Dharamsala Animal Rescue were the awardee in the Regional category (ARACON) for the 2019 World Rabies Day Awards. View their profile and statement on receiving the award here.
Dharamsala (India) is a hillside station known best as the place the Dalai Lama resides.
One would think that this would mean there is no human/stray dog conflict, but there is. When I first traveled to Dharamsala as a tourist in 2008, I was stunned by the lack of concern for the welfare of the street animals. Dogs getting hit by cars and people walking by and tiny trembling puppies dying were normal sights.
I knew I was only seeing the surface of the issues during my first trip to India, but still tried to find help for a specific dog. Luckily, I found volunteers administering treatments to street dogs and after sending the vet, many of the locals that used to pass by (and ignore) the sick dog on a daily basis, were all of a sudden concerned for his welfare. One family even decided to feed him and give him his daily medicines. I saw how my one action of finding help could actually change a community’s way of treating the stray dogs around them. It was because of this interaction that I founded Dharamsala Animal Rescue. I wanted to see if this action could be multiplied. We are happy to say that through being in the community and in the schools, teaching about compassion towards these dogs and alerting children and adults alike on post-bite protocol, we have witnessed significant behavior changes.
Some of these changes are:
- More families and shop owners feeding local dogs
- More people calling us when a dog needs its annual vaccinations
- More people becoming community caretakers, even fostering and finding homes for strays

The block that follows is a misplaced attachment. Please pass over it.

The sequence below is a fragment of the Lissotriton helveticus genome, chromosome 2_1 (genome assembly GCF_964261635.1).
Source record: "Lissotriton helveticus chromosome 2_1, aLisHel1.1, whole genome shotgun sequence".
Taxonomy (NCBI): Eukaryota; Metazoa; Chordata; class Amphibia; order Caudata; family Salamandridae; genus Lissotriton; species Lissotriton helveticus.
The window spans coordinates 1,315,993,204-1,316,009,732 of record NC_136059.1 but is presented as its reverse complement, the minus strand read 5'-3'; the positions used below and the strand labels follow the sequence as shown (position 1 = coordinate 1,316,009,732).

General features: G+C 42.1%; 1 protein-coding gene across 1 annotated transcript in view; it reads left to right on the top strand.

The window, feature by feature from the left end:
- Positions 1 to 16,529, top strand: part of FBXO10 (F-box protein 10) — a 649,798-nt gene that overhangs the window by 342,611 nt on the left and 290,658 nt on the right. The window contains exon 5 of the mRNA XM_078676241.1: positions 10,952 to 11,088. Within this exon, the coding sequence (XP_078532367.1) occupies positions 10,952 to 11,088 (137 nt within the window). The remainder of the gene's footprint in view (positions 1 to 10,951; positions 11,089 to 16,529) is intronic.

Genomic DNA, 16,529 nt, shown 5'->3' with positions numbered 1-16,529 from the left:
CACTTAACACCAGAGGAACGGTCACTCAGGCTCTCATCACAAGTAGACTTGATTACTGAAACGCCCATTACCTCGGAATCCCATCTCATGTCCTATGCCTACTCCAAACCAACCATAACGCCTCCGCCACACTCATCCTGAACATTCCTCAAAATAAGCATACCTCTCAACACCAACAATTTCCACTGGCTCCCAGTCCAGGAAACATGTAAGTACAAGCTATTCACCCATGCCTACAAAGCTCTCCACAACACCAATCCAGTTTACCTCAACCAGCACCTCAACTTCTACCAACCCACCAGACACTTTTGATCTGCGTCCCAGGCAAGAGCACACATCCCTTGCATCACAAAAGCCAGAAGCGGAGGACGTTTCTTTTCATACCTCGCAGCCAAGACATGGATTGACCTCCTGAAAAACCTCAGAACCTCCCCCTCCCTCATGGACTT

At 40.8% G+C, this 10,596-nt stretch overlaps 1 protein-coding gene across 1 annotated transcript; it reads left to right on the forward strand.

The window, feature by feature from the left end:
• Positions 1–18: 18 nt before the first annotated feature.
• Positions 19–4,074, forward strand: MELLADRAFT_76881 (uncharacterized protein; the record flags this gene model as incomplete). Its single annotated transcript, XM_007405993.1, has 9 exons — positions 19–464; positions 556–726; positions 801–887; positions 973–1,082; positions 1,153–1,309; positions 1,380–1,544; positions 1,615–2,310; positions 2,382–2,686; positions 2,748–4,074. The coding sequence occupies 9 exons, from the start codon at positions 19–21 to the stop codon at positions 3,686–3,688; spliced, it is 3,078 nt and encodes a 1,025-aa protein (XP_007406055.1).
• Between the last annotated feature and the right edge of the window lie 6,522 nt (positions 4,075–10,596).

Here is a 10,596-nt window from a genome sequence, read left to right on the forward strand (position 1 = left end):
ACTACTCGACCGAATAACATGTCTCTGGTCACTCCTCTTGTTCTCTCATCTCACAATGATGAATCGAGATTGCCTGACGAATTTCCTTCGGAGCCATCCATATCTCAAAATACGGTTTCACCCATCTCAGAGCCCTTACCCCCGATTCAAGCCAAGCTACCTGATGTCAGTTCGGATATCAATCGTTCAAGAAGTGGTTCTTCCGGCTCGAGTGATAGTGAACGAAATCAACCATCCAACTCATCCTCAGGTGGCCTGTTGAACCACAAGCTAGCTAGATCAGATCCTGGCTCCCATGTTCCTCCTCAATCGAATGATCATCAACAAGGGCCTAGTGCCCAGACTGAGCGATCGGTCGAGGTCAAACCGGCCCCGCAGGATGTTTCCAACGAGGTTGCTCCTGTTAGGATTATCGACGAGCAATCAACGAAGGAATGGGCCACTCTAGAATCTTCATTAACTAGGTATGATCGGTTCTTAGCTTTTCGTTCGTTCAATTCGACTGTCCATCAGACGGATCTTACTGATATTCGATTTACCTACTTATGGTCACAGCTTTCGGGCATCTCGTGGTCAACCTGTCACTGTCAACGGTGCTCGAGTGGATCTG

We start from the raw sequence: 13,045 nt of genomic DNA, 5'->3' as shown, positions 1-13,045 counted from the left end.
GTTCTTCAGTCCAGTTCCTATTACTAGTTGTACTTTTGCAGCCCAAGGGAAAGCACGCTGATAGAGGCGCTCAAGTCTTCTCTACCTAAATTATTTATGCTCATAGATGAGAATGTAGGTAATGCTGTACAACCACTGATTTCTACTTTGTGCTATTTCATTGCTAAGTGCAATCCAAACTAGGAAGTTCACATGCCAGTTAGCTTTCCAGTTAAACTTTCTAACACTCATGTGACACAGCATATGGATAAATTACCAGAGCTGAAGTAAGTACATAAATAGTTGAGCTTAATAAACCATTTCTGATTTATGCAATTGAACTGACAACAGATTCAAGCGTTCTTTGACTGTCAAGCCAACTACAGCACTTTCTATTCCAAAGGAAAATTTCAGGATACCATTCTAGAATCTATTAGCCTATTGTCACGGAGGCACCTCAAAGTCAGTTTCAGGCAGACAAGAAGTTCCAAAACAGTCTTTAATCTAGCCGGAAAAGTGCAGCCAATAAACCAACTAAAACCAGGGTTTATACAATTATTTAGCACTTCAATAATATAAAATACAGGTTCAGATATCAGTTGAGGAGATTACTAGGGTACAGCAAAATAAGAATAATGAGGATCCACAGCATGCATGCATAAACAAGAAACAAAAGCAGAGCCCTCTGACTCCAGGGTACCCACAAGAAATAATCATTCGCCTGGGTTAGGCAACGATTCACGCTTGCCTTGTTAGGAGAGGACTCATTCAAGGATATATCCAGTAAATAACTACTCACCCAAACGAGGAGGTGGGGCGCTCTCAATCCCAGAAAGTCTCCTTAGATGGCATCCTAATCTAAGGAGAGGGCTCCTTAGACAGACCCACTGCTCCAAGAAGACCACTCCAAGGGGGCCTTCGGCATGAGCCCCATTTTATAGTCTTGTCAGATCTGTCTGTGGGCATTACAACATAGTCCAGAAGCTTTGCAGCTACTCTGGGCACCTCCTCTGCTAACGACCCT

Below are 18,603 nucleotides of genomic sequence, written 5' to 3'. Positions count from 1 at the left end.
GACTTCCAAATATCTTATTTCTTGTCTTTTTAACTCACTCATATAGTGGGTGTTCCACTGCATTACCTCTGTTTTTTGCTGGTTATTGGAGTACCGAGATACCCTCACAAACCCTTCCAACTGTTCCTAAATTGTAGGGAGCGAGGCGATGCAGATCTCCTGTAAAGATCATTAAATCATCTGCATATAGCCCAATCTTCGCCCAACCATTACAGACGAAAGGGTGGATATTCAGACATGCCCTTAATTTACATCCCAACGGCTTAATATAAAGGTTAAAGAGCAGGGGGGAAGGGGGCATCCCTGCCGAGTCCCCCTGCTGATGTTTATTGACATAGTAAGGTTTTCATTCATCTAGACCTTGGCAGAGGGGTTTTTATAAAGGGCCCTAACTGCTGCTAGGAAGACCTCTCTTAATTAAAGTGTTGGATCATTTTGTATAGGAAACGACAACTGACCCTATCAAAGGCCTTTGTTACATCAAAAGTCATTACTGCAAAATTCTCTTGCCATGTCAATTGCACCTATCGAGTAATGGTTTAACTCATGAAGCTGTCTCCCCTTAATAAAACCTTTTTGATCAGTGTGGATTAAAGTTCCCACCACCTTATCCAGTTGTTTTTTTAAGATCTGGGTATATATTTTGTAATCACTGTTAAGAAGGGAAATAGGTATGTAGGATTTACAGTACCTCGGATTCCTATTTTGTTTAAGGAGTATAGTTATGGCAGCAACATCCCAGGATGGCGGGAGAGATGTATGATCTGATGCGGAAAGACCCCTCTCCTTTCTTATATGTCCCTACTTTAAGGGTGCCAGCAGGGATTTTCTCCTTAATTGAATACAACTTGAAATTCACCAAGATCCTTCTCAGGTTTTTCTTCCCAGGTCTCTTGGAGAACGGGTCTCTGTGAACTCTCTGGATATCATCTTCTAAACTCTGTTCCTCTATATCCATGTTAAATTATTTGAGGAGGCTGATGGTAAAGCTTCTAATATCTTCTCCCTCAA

- More people learning to administer vaccinations and provide first aid
- More people adopting strays as pets
- More post-bite vaccinations and immunoglobulin at the government hospital
Along with our education program in schools and our annual rabies quiz on social media, we know we also have to do the work to stabilize population through sterilization and mass vaccination for rabies.
In 2017, we began our first population surveys of a defined area of Dharamsala, making this our first targeted campaign against rabies. In 2019, we were awarded the World’s Rabies Day Award by the Global Alliance for Rabies Control for our work in India. With these funds, we implemented our 3rd annual population count and rabies vaccination camp in December 2019.
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The World Rabies Day Awards are brought to you by MSD Animal Health and the Global Alliance for Rabies Control. The Awards recognise community rabies champions from across the world. Find out more about the Awards and the 2019 Awardees.
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About the author
Founder/Executive Director - Dharamsala Animal Rescue
Deb Jarrett, at age 40, decided her life needed some shaking up. In fact, she needed to rattle her brains a bit. She was done climbing the corporate ladder, paying mortgages and internet dating—so she quit her job and moved to India to help animals. Not to be confused with Elizabeth Gilbert, at this point in her life, Deb had done just about all of the self discovery she so desired on therapist couches, yoga retreats, and spiritual workshops. In fact, she Eats very carefully, due to the risk of bacteria and parasites. She no longer Prays after experiencing the harsh reality of the developing world on a day-to-day basis and believes compassionate action is the answer. However, she did fall in love with the Indian street dogs and started Dharamsala Animal Rescue in 2008 after her first trip to India.